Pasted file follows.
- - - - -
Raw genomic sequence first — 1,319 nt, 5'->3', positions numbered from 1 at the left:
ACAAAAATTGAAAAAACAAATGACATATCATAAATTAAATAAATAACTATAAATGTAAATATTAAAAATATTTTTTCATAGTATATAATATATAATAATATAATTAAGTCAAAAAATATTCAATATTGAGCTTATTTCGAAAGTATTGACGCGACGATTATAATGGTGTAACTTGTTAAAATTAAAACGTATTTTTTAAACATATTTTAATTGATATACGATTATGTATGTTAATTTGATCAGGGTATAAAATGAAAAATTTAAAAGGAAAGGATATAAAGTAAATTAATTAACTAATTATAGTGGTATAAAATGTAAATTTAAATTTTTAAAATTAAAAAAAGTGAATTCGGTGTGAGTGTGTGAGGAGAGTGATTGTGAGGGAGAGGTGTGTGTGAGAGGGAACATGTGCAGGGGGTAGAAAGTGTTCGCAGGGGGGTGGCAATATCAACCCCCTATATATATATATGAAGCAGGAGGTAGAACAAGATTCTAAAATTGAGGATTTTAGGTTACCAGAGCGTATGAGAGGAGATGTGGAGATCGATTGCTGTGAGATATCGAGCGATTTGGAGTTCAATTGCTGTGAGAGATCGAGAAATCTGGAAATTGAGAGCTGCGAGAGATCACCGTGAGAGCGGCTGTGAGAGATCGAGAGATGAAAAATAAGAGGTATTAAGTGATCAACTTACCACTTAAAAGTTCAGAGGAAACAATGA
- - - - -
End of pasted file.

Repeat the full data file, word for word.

Raw genomic sequence first — 1,319 nt, 5'->3', positions numbered from 1 at the left:
ACAAAAATTGAAAAAACAAATGACATATCATAAATTAAATAAATAACTATAAATGTAAATATTAAAAATATTTTTTCATAGTATATAATATATAATAATATAATTAAGTCAAAAAATATTCAATATTGAGCTTATTTCGAAAGTATTGACGCGACGATTATAATGGTGTAACTTGTTAAAATTAAAACGTATTTTTTAAACATATTTTAATTGATATACGATTATGTATGTTAATTTGATCAGGGTATAAAATGAAAAATTTAAAAGGAAAGGATATAAAGTAAATTAATTAACTAATTATAGTGGTATAAAATGTAAATTTAAATTTTTAAAATTAAAAAAAGTGAATTCGGTGTGAGTGTGTGAGGAGAGTGATTGTGAGGGAGAGGTGTGTGTGAGAGGGAACATGTGCAGGGGGTAGAAAGTGTTCGCAGGGGGGTGGCAATATCAACCCCCTATATATATATATGAAGCAGGAGGTAGAACAAGATTCTAAAATTGAGGATTTTAGGTTACCAGAGCGTATGAGAGGAGATGTGGAGATCGATTGCTGTGAGATATCGAGCGATTTGGAGTTCAATTGCTGTGAGAGATCGAGAAATCTGGAAATTGAGAGCTGCGAGAGATCACCGTGAGAGCGGCTGTGAGAGATCGAGAGATGAAAAATAAGAGGTATTAAGTGATCAACTTACCACTTAAAAGTTCAGAGGAAACAATGA